Purpose: Lennox-Gastaut syndrome (LGS) can be successfully treated by resective surgery in patients with a primary epileptogenic zone. This study aimed to identify the primary epileptogenic zone based on the causal epileptic network using direct directed transfer function (dDTF) analysis. Methods: We reviewed the dDTF findings for generalized sharp and wave discharges (GSW) from the preoperative electroencephalography (EEG) of 12 LGS patients (group A) with unilateral focal pathology who were successfully treated with resective surgery. These findings were compared with preoperative dDTF findings for the GSW from 15 LGS patients with bilateral non-resectable pathology (group B) who exhibited persistent bilateral independent diffuse sharp and wave discharges, even after corpus callosotomy. Results: The dDTF analysis of the GSW revealed concordant findings of localization or lateralization with the primary epileptogenic zone in 83.3% (10/12 cases) of group A patients and bilateral or multifocal localization in 93.3% (14/15) of group B patients (p < 0.01). The regions identified by dDTF analysis were included in the resected areas of all patients in group A, and complete matches of the resected areas without other foci were observed in 7 patients (58.3%) in group A. The region of GSW most frequently identified by dDTF analysis was the frontal area, which was identified in 91.7% (11/12) of group A and in 100% of group B, while extra-frontal areas were identified in 36.1% and 24.5% of groups A and B, respectively. Conclusions: The dDTF analysis of GSW could provide additional information to identify resective surgery candidates for patients with LGS.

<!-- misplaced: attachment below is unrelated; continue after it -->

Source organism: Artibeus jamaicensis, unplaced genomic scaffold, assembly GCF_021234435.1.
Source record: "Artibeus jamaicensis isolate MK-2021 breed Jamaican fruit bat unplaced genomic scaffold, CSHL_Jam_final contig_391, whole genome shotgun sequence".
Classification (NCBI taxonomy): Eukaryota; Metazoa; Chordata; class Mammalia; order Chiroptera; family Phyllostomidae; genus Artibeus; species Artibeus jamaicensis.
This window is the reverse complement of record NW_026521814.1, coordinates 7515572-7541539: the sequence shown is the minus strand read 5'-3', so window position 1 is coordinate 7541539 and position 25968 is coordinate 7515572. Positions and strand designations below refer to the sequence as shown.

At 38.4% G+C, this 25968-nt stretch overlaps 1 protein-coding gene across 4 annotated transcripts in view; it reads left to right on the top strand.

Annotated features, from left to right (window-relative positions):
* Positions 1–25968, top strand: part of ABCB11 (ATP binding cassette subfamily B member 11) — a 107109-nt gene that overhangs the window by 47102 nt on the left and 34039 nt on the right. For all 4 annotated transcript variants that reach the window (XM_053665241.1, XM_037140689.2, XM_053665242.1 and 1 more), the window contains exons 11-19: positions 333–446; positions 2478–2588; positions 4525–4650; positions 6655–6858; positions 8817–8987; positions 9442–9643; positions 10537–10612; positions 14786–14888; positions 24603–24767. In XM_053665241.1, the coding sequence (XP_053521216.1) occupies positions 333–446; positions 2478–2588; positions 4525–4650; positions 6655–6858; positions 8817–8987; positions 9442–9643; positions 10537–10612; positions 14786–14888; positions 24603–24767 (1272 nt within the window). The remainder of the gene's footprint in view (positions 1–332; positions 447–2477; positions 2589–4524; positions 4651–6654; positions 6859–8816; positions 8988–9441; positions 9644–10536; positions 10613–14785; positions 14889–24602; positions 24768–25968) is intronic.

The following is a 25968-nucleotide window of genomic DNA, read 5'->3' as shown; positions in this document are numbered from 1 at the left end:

|Number of pages||7|
|Publication status||Published - 2015|
Bibliographical noteFunding Information:
This work was supported by the National Research Foundation of Korea grant funded by the Korean Government ( 2012R1A2A2A01012608 ).
© 2015 British Epilepsy Association. Published by Elsevier Ltd. All rights reserved.
All Science Journal Classification (ASJC) codes
- Clinical Neurology